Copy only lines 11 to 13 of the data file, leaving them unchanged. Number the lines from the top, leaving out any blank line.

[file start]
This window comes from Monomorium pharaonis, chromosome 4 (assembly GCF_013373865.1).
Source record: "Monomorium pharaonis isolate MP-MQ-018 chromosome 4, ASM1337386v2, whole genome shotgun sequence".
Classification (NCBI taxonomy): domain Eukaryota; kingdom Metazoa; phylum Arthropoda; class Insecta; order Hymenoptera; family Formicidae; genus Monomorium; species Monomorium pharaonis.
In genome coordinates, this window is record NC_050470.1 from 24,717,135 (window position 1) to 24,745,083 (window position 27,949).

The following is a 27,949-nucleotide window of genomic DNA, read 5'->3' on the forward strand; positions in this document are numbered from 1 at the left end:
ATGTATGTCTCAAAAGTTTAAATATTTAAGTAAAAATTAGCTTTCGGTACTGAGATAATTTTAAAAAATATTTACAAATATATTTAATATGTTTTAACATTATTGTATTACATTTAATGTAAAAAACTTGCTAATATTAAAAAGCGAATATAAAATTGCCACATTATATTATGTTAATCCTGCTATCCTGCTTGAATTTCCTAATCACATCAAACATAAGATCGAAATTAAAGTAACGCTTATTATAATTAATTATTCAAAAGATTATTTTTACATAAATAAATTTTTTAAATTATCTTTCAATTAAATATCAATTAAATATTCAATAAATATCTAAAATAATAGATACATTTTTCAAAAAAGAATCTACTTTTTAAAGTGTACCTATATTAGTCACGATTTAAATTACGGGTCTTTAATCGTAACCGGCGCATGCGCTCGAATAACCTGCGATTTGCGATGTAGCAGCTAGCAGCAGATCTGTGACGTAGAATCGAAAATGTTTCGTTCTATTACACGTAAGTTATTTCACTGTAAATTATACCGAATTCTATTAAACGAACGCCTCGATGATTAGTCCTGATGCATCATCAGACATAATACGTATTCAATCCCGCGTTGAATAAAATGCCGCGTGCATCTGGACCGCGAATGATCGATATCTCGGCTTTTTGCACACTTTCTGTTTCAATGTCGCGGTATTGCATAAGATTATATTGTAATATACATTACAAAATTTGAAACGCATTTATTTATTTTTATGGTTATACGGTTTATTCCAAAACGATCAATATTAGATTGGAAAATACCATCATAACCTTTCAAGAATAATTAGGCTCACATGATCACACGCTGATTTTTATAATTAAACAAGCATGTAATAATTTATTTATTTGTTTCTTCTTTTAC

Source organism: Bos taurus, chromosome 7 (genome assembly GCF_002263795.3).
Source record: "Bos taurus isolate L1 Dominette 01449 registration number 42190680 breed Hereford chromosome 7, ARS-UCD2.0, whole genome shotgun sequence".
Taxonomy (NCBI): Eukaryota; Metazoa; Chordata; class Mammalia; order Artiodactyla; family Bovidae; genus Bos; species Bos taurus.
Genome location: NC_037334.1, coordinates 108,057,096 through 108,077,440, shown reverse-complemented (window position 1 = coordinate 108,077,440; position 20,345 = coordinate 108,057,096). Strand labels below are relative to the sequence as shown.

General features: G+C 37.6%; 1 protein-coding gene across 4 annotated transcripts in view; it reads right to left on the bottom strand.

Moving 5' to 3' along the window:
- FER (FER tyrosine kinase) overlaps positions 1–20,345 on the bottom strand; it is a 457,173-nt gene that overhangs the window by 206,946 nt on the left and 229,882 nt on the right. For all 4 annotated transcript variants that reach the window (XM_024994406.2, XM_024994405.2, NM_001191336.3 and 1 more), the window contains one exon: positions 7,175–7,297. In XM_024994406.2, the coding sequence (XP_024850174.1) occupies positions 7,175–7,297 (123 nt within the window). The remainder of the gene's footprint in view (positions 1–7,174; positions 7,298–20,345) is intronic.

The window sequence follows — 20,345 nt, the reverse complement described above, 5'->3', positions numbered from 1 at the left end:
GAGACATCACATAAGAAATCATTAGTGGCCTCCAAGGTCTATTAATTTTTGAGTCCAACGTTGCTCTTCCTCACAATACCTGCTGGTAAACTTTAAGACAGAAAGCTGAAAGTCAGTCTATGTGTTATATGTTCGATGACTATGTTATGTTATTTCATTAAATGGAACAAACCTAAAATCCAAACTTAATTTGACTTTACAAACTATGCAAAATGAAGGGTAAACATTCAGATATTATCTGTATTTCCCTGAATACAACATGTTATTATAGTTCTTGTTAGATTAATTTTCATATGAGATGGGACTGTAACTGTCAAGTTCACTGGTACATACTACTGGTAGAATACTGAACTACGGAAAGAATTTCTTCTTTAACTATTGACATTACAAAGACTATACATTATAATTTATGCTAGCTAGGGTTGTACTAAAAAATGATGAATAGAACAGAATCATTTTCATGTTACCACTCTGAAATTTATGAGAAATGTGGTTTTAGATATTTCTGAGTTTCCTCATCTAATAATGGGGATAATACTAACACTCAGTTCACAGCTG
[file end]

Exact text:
General features: G+C 37.6%; 1 protein-coding gene across 4 annotated transcripts in view; it reads right to left on the bottom strand.

Moving 5' to 3' along the window:
- FER (FER tyrosine kinase) overlaps positions 1–20,345 on the bottom strand; it is a 457,173-nt gene that overhangs the window by 206,946 nt on the left and 229,882 nt on the right. For all 4 annotated transcript variants that reach the window (XM_024994406.2, XM_024994405.2, NM_001191336.3 and 1 more), the window contains one exon: positions 7,175–7,297. In XM_024994406.2, the coding sequence (XP_024850174.1) occupies positions 7,175–7,297 (123 nt within the window). The remainder of the gene's footprint in view (positions 1–7,174; positions 7,298–20,345) is intronic.